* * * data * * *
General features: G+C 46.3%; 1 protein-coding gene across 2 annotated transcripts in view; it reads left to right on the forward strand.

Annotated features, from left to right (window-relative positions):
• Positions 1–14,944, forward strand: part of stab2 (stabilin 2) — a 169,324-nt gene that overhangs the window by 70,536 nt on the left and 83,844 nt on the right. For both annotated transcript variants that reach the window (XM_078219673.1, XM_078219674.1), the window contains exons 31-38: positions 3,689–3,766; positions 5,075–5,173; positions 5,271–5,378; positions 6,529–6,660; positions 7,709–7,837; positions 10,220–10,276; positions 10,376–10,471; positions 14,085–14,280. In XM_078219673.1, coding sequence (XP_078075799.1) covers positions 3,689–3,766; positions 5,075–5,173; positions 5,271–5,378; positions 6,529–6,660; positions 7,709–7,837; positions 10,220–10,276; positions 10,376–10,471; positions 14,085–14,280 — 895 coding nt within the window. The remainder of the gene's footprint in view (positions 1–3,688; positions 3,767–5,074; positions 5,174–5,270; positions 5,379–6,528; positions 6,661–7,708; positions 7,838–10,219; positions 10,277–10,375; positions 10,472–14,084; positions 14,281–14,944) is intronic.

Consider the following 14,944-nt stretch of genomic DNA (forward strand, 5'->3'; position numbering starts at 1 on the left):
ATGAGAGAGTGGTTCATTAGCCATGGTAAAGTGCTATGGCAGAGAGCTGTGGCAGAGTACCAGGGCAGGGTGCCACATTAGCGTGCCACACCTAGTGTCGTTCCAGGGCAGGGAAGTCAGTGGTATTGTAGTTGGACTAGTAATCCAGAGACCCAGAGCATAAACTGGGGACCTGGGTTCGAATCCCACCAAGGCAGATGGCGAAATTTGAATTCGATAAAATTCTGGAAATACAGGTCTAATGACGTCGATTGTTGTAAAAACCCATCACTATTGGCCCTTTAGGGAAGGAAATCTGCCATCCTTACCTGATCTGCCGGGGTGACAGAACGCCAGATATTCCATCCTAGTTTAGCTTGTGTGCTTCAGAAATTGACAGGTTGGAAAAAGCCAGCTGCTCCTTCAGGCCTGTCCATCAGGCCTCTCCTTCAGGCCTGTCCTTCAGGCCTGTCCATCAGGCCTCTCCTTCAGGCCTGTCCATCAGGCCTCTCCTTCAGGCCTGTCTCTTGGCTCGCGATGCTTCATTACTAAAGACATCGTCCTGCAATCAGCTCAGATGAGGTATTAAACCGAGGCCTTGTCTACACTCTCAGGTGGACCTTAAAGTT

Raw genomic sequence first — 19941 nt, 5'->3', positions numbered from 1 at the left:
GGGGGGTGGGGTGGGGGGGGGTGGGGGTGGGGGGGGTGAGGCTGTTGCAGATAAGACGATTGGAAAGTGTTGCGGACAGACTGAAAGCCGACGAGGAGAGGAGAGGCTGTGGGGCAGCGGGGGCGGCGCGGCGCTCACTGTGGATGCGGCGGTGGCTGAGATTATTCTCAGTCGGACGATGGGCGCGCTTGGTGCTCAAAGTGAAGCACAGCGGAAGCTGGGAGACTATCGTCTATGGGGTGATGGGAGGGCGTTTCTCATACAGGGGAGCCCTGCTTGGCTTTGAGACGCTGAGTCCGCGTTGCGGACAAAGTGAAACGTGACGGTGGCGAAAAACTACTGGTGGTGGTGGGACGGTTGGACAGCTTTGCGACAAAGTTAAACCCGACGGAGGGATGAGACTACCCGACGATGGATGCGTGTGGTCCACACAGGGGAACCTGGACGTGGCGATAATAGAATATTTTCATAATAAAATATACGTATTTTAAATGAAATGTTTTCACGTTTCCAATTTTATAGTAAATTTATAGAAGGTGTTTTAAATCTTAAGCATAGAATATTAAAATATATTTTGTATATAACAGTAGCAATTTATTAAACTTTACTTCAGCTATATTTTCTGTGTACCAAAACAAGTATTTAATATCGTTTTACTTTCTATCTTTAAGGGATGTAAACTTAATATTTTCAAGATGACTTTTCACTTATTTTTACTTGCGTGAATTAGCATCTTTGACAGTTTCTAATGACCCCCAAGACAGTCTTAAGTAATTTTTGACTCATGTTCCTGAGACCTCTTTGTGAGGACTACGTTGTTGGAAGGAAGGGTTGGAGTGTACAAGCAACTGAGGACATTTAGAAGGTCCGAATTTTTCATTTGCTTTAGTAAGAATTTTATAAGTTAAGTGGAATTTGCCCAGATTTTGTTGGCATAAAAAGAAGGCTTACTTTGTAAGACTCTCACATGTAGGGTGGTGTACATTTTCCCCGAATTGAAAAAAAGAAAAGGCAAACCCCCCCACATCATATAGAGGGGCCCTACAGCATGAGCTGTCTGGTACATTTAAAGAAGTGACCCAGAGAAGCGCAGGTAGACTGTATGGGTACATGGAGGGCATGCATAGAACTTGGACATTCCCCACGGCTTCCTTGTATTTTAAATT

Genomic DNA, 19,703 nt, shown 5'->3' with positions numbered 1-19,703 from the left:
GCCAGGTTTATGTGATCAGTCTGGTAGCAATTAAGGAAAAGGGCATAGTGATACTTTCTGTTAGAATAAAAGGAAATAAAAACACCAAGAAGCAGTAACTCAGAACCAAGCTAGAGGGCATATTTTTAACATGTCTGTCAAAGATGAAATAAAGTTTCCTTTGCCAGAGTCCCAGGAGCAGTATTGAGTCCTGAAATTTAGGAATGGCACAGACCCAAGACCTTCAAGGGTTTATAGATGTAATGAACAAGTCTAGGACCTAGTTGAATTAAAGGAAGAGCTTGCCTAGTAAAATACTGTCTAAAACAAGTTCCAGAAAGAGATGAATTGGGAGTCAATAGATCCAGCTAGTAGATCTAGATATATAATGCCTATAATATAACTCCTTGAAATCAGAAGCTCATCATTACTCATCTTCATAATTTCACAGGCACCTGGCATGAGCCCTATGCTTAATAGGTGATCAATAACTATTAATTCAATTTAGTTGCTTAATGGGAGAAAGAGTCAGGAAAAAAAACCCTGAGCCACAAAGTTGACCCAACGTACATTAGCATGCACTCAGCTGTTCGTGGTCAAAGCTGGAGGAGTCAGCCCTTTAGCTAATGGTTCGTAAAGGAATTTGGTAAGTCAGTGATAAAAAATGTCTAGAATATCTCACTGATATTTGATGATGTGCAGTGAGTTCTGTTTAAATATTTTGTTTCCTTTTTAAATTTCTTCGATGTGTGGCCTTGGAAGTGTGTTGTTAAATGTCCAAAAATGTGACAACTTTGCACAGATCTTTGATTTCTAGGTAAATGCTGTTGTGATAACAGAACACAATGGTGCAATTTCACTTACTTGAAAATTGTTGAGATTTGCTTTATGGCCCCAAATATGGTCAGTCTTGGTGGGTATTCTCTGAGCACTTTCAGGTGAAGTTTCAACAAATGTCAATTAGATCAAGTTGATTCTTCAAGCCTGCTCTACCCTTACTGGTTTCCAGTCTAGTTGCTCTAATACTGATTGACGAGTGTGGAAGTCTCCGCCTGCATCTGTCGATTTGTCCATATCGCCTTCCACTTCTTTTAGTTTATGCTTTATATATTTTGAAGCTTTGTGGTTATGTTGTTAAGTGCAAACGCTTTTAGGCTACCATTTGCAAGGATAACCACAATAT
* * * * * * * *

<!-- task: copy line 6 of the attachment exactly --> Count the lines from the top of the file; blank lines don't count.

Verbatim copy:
Raw genomic sequence first — 19941 nt, 5'->3', positions numbered from 1 at the left: